Foreign Language Tip #11 | Build a List

I’m going to start this off with a confession…

I haven’t exactly been taking my own advice. It’s easier to tell someone what to do because you know it works than to actually do it yourself. I’ve been so scared of making mistakes that I started slacking and not speaking now, I’m pretty much starting from scratch. That’s not to say I forgot everything… I mean this to say, starting from scratch with conversations and sentence structure. I remember words and they’re all jumbled up in my head and I can form sentences but saying them, it sounds like I’m a beginner all over again. I guess this is why I stress doing this daily. If you don’t, you’ll definitely notice a difference.

But the reason why I can form useful sentences, even if I can’t properly pronounce them for the time being, is because I built up a list of common words that are actually important. You may have notice that I stopped doing Vocabulary lists or object lists like, “items around the house, animals, family members etc”, it’s because they aren’t practical. One day you will need them and it’ll be very useful but for right now, it’s not important. For a kindergartner, it would be important and useful because, to do a degree, they’re already speaking the language. But if you’re just starting out, you really don’t need to know your colors and things like that.
So to help you out, I’ve put together a list of things that are much more practical to help you build a list of what you need to know starting out.

  1. Introductions
    1. Your name, their name, where you’re from, where they’re from, work, school, hobbies, likes/dislikes… this is just basic “getting to know you” information that’s not only good for getting to know someone or telling them about yourself but it’s good for conversation starters.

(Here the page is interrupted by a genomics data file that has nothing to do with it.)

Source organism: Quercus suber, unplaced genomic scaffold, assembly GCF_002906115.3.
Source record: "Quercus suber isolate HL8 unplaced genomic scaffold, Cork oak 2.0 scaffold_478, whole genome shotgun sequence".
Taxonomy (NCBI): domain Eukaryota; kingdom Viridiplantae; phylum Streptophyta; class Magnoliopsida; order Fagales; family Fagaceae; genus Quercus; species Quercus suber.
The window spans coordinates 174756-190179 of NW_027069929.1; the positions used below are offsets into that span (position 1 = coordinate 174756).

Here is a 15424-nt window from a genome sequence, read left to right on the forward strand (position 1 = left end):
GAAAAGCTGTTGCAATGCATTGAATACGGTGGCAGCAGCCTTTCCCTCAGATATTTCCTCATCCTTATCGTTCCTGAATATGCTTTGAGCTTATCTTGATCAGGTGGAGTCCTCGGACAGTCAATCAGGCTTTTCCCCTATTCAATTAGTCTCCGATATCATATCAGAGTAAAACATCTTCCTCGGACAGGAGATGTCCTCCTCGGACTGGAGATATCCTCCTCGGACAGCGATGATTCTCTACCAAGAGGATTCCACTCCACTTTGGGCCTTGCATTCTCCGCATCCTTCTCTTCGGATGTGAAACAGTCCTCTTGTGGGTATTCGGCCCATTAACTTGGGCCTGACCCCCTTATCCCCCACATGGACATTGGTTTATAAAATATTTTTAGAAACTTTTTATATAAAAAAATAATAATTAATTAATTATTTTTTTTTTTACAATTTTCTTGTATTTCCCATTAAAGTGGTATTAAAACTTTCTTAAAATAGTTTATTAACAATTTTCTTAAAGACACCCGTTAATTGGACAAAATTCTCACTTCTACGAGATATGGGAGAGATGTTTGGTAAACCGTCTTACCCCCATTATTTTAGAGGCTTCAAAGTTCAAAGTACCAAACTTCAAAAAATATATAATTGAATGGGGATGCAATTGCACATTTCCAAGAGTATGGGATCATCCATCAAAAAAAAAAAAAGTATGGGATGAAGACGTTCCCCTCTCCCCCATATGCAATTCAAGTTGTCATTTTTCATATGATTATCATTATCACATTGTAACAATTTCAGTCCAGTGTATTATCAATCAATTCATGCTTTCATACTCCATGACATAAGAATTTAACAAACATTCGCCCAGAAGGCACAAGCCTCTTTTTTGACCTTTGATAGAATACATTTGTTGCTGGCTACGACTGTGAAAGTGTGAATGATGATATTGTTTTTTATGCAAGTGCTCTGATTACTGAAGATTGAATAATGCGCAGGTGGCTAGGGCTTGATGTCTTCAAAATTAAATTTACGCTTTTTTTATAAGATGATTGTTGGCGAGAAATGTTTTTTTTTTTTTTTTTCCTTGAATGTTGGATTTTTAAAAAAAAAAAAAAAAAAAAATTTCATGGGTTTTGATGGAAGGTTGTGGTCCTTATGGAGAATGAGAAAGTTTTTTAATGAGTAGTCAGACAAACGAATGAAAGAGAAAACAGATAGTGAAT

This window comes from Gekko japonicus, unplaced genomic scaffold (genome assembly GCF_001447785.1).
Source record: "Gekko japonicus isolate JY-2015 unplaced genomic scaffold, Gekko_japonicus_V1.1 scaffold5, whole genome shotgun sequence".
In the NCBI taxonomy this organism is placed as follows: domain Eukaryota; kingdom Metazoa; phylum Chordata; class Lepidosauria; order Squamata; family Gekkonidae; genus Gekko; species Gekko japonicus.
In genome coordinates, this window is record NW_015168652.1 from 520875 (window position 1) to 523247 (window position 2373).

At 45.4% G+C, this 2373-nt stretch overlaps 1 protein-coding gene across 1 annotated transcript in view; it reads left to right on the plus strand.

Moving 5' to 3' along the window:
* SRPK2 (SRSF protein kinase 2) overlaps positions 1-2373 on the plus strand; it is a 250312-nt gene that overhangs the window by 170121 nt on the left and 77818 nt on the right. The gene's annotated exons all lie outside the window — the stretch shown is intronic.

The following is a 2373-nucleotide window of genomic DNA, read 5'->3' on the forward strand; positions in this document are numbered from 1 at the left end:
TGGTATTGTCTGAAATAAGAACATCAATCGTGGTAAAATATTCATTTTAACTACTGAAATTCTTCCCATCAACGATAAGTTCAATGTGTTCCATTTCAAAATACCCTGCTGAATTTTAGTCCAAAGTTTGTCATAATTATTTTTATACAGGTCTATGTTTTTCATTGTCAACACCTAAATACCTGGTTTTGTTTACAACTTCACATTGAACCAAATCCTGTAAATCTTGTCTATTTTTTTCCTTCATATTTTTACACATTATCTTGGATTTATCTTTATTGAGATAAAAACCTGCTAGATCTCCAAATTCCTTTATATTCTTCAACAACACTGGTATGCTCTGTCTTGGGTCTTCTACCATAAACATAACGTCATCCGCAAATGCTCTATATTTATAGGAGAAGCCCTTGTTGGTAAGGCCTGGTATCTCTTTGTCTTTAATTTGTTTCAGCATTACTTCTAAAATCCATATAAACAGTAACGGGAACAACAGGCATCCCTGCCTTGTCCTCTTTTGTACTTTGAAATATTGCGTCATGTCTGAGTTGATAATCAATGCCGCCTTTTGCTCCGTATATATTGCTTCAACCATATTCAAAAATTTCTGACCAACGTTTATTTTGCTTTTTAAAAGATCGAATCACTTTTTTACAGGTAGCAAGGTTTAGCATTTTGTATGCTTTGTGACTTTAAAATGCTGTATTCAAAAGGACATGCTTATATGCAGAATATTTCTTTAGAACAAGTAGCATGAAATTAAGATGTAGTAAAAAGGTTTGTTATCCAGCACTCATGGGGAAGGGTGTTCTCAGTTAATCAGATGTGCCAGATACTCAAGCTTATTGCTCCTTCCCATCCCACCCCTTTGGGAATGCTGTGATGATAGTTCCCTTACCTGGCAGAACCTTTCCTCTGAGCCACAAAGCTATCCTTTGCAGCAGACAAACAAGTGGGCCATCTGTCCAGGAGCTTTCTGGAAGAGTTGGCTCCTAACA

2. Telling Time
    1. This may seem not very practical, but if you have a meeting or need to be somewhere or need someone you meet you, you need to know how to tell them or ask what time you need to arrive.
  3. Asking directions
    1. This requires that you learn these things
  4. Directional terms
    1. “Turn (here/left/right)”
    2. “Where is…”
    3. Location particle usage
  5. Numbers | Sino-Korean
    1. This typically falls in line with vocabulary lists, however, I specified Sino-Korean because you’ll be more than likely using this number system to tell time, give dates, etc.
    2. It is still important to learn the Native Korean number system!
  6. Particles
    1. There are a lot of particles, so I narrowed down which ones are actually important for starting out.
    2. Subject/object
    3. With/or/and
    4. Location
    5. Destination (we are currently covering this particle during the Grammar of the Week series.)
    6. Time
    7. From/in
    8. Possession
  7. Common verbs/adjectives
    1. This is extremely helpful when you are trying to create sentences. The Korean sentence structure is either (Subject-Object-Verb) or (Subject-Adjective). There are other sentence structures that you’ll learn as you go along, but these two are the most common and most basic. If you don’t know verbs or adjectives, it’ll be very difficult to actually speak.
    2. The easiest way to build this list is write down verbs/adjectives you use on a regular basis. It’ll take time to compile the list but once you do, find the Korean alternative to each word and use it.
      1. i.e., “I ran today.” —>> “오늘 달렸다.”
      2. Other verbs you may use frequently:
      3. eat/hungry
      4. walk
      5. see/watch
      6. hear/heard
      7. speak/talk
      8. sleep/tired
      9. move
      10. You can probably think of more but as you build your list, translate each word into Korean.

So that’s your basic starter kit. As you grow in the Korean language, so will this list. And remember, it’s okay to make mistakes. It’s better to a mistake than to have to retrain yourself in how to speak. (like my current situation)

Keep practicing and don’t stop speaking!


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